by Anthony Cerulli
Palm-leaf and paper manuscripts have been produced and circulated in South Asian literary cultures for a long time, going back well before the turn of the Common Era. For centuries, scribes across South Asia produced and re-produced texts on dried leaves of palmyra and talipot palm trees, and occasionally on other materials like birch bark. They wrote in classical and vernacular South Asian languages like Sanskrit, Tamil, Malayalam, and others. Noble families and wealthy patrons often commissioned the production of manuscripts for private libraries, while other manuscript traditions developed to meet educational and ritual purposes. Production of palm-leaf manuscripts continued through the medieval period, when a rise of texts in Persian appeared on the Indian subcontinent under the influence of the Delhi sultans and Mughal emperors from the 13th to the 19th centuries. By the end of the early modern period, palm-leaf manuscript production slowed, while paper manuscript manufacture persisted. The expansion of printing presses in the 18th-19th centuries curbed widespread production of handwritten manuscripts in South Asia.
Today, private and public archives across South Asia house countless palm-leaf and paper manuscripts. Unique manuscript traditions in each region reveal linguistic, scientific, religious, and cultural nuances that, when taken together, reflect the sociocultural diversity of the region. The title of this project uses the Persian suffix –stan, meaning “place of” or “country,” to evoke the rich history of writing on the Indian subcontinent: hence, manuscriptistan, “place of manuscripts” or “manuscript country.” The images in the exhibition Manuscriptistan, on view in the Kamin Gallery (Van Pelt Dietrich Library Center, 1st floor) from September 9 – December 13, 2019, offer a photographic documentary of some of India’s captivating manuscript archives. Yet, importantly, it is not a study of the particular knowledge systems contained inside the covers of the manuscripts. It is not, for example, an attempt to show the sheer number of poetic and astrological texts in one archive and the unique collection of medical texts in another. Instead, Manuscriptistan asks the question: What becomes of the manuscript and archive, when the archive and manuscript become art? This is not a study of manuscript contents and subjects, in other words, which scholars have mined for centuries to explain and reconstruct Indian history. Rather, the images of Manuscriptistan represent my attempt to visually apprehend some of the literary objects that I have been seeing since 2003 while doing research in Indian archives. The exhibition creates a visual portrait of what it feels like to be around these objects and in these spaces, and in the end, to capture the simultaneous feeling of understanding and improbability that being around these objects and in these spaces often rouses in me.Historical, technical, and social aspects of manuscript production in India are folded into many of the images in the exhibit, and in this way Manuscriptistan presents a visual encounter with the history of the “book” and writing in before typography in South Asia. Yet, the project also moves beyond typography and book cultures. I developed and framed these images as invitations to a visual reflection on the aesthetics of the manuscript and archive, as artifact and curated space as such, which I hope will appeal to people whether or not they are aware of India’s manuscript traditions and the ways in which manuscript production influenced Indian intellectual history and education by organizing, preserving, and mediating the ways people create, access, and engage knowledge.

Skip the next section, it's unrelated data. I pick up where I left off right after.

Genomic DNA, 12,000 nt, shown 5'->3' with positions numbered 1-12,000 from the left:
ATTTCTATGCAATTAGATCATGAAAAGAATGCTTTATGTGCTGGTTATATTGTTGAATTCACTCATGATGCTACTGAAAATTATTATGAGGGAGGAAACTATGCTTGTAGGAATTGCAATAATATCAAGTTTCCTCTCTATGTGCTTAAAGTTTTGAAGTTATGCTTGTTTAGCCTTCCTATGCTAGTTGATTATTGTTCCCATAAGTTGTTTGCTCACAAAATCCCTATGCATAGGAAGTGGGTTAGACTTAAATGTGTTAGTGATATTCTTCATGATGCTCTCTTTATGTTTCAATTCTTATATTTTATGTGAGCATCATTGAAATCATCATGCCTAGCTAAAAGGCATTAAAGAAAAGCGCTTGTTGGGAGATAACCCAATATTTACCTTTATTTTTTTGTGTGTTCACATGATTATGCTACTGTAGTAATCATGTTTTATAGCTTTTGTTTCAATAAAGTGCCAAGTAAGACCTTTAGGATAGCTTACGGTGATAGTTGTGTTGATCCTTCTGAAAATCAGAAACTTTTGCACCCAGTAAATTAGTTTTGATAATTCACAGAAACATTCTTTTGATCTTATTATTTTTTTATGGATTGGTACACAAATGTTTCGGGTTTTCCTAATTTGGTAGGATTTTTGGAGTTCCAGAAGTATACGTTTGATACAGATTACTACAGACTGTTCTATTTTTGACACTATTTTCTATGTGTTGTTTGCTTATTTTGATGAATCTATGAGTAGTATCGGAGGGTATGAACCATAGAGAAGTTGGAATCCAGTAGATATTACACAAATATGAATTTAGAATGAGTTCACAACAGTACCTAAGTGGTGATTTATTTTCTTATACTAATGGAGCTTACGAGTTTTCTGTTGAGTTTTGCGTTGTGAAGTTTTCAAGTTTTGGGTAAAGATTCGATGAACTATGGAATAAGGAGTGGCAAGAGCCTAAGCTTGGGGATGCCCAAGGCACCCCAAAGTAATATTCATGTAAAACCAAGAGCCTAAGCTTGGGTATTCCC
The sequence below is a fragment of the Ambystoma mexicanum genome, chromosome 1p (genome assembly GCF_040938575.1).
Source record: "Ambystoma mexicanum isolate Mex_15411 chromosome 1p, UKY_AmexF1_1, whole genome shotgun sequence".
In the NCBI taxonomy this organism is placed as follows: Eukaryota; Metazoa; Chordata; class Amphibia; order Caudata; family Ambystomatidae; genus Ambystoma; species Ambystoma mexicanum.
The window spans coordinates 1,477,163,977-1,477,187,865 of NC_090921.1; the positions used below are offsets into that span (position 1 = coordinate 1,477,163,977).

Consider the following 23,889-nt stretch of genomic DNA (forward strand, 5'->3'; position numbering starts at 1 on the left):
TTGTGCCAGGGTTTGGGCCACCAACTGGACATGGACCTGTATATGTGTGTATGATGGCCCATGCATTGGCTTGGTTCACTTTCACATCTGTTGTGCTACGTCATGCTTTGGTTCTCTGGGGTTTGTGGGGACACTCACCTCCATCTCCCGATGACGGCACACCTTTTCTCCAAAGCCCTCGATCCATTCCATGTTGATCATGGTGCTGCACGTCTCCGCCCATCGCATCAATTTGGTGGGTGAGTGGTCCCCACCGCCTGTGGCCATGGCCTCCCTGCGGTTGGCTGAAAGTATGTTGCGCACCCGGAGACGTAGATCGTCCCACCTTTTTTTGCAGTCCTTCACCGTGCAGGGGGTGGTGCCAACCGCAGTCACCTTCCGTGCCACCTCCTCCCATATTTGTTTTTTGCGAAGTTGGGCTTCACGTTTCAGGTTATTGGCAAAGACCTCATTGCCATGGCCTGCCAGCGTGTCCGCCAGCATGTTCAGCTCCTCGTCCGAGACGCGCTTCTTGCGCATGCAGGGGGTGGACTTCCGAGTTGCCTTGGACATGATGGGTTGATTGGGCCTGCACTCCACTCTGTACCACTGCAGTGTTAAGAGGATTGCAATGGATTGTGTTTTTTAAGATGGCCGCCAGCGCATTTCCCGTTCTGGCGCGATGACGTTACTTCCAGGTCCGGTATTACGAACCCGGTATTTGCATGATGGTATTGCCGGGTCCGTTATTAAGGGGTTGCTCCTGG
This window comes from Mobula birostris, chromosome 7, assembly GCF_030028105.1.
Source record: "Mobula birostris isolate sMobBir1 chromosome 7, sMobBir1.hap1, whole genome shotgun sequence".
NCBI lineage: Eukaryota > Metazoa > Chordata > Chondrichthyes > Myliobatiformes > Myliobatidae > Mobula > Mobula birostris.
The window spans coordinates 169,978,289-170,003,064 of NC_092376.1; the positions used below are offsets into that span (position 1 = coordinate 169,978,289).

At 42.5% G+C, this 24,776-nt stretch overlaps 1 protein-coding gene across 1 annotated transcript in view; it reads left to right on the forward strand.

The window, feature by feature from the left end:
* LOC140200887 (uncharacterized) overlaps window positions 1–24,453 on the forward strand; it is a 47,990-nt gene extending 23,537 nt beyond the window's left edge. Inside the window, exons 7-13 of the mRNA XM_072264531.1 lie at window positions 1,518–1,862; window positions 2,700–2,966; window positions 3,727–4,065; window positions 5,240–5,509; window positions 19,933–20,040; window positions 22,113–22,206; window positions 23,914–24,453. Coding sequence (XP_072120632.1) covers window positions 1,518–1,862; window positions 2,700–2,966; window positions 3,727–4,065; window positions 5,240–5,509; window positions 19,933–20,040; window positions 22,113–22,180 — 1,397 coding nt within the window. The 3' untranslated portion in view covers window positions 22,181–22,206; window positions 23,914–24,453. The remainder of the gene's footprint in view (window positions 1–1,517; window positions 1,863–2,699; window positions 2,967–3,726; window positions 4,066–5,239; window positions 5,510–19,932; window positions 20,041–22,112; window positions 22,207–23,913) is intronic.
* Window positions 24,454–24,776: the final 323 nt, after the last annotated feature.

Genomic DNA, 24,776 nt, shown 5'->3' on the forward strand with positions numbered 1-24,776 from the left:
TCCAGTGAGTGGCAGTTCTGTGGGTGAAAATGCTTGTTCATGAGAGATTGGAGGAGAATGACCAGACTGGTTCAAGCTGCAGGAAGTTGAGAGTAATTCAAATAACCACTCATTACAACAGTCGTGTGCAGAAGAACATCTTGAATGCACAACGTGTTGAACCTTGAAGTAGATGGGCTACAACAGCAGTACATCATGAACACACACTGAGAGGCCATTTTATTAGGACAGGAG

Manuscript cultures in India’s past and present have been integral to my research and teaching activities. I was trained as an historian of Indian religions and medicines, and I am currently Associate Professor of South Asian Studies at the University of Wisconsin–Madison in the Department of Asian Languages and Cultures. I have been doing research in manuscript archives in India since 2003, when I first began appreciating the visual appeal India’s manuscript archives. Thus, the Manuscriptistan Project began informally many years ago, although the project became a bona fide art project in late-2015, after I received a Guggenheim Fellowship to purchase proper equipment and do the fieldwork necessary to amass a sizeable collection of images to develop and exhibit, which I’ve been doing intensively the past three years in the Indian states of Uttar Pradesh, Telangana, and Kerala.
For more on the exhibition, please visit: https://www.library.upenn.edu/about/exhibits-events/manuscriptistan.
All are invited to a lecture by curator Anthony Cerulli, University of Wisconsin—Madison, “Seeing, Framing, and Experiencing Manuscript Cultures in Contemporary India,” followed by a panel discussion “Navigating Spaces, Artifacts, and Lives of South Asian Archives,“ led by Jef Pierce, South Asian Studies Librarian, Penn Libraries. The lecture will be held Tuesday, November 5, 5:00 PM, Class of 1978 Orrery Pavilion.
For more information and to reserve a spot, go to https://www.library.upenn.edu/about/exhibits-events/manuscriptistan.